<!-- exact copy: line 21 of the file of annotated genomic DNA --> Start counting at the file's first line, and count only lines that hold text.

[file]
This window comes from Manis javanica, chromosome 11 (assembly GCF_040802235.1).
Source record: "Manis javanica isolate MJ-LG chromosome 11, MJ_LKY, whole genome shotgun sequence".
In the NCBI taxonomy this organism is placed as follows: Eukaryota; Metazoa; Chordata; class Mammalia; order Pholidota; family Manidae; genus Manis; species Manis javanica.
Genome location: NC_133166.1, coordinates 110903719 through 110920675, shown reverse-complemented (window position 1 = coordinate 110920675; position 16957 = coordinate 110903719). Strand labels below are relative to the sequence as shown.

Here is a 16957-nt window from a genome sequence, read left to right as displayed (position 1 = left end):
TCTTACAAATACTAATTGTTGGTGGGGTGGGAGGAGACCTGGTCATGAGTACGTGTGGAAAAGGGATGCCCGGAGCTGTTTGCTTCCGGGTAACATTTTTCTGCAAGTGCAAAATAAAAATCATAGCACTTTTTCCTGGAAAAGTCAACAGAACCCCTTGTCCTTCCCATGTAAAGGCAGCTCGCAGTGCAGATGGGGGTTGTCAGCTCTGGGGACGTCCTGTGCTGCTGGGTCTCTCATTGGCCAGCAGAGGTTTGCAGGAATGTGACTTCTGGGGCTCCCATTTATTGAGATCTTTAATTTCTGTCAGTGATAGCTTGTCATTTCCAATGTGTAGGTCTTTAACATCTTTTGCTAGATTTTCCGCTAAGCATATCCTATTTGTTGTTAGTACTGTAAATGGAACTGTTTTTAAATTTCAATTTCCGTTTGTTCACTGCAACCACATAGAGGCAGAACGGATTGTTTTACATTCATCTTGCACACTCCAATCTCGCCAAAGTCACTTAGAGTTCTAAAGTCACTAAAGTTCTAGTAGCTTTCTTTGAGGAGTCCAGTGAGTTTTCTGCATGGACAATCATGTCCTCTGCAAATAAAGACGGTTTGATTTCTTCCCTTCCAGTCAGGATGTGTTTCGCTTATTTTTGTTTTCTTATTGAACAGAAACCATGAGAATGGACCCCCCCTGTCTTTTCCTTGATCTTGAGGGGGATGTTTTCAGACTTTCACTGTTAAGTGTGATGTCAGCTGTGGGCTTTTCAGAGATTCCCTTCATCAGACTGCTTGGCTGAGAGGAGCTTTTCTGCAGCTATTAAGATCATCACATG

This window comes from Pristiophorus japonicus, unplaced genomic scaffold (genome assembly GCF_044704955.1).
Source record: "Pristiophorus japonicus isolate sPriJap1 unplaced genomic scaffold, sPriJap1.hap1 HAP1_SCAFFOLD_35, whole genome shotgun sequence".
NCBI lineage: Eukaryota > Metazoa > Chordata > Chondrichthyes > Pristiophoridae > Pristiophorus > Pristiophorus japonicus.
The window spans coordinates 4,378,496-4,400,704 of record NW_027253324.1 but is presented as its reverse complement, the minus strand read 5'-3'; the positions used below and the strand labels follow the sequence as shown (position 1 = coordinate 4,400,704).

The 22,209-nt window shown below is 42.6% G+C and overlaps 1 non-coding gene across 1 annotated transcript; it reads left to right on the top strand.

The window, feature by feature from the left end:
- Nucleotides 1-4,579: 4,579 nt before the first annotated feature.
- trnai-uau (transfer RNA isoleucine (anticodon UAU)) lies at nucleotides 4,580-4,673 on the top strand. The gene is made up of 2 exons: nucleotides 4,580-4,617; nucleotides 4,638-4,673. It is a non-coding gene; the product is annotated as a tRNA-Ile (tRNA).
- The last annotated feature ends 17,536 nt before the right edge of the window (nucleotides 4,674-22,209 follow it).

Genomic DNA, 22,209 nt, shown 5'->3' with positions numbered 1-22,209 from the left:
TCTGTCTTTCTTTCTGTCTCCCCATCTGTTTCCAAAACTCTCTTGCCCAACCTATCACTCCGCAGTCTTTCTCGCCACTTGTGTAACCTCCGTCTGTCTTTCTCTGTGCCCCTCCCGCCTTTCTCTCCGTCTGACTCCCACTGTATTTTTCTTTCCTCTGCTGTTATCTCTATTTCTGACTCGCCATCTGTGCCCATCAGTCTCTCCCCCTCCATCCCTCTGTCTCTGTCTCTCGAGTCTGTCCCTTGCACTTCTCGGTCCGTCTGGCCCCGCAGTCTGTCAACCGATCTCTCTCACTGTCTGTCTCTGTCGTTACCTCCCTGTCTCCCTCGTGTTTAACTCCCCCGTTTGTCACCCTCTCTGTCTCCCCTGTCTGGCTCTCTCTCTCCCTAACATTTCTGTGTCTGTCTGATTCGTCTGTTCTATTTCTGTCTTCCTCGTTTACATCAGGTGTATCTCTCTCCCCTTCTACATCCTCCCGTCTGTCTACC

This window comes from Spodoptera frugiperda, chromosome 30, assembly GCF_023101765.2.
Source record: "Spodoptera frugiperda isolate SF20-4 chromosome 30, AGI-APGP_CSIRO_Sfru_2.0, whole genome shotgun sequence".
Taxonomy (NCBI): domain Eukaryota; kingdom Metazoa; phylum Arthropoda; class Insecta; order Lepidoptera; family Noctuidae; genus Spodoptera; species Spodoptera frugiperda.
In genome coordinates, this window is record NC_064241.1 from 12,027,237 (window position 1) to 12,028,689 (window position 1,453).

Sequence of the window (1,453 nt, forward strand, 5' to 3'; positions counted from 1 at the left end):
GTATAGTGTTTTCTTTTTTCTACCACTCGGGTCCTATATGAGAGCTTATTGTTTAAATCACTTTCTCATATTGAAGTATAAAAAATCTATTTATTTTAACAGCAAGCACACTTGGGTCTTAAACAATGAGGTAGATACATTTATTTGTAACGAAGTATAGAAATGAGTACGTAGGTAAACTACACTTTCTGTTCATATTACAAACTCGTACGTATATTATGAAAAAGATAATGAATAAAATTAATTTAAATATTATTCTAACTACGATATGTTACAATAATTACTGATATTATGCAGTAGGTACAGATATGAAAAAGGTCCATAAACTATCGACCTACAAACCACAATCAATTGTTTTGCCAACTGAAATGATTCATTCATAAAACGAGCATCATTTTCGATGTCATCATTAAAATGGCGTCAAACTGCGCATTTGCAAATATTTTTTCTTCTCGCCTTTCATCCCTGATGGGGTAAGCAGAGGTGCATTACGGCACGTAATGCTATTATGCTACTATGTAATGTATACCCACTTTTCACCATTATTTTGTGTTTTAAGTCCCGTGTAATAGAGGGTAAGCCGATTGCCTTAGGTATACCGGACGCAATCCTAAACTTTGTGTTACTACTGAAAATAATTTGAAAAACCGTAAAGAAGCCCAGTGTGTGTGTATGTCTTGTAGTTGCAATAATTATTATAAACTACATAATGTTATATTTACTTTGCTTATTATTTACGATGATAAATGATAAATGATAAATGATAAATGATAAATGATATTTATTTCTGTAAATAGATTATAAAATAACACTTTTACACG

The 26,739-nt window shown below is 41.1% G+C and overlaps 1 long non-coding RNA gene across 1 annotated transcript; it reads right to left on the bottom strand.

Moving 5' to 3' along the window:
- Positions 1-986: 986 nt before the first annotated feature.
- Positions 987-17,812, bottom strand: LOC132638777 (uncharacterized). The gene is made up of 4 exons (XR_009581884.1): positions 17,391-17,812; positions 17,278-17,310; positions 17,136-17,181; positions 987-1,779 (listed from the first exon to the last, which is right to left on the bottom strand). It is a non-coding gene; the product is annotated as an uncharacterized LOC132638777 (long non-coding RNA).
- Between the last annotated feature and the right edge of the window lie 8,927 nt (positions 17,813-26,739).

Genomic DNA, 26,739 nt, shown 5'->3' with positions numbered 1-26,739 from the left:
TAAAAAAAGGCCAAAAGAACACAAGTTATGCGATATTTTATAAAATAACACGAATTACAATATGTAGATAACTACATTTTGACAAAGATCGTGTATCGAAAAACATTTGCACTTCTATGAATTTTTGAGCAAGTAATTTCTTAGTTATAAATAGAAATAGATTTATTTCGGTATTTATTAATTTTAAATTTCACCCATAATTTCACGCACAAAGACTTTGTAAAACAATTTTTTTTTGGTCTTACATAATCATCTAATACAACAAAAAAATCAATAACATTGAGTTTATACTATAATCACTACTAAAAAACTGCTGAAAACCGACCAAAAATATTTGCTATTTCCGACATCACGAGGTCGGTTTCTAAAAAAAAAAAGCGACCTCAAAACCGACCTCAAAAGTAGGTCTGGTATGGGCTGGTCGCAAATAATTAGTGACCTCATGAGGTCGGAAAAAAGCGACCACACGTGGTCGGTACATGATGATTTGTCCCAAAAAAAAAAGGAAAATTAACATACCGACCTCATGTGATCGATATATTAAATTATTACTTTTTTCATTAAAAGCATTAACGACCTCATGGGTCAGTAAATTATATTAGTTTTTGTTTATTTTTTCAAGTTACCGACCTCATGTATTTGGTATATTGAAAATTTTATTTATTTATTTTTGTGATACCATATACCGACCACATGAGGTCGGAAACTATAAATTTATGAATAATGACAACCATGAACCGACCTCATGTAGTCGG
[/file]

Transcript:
In genome coordinates, this window is record NC_064241.1 from 12,027,237 (window position 1) to 12,028,689 (window position 1,453).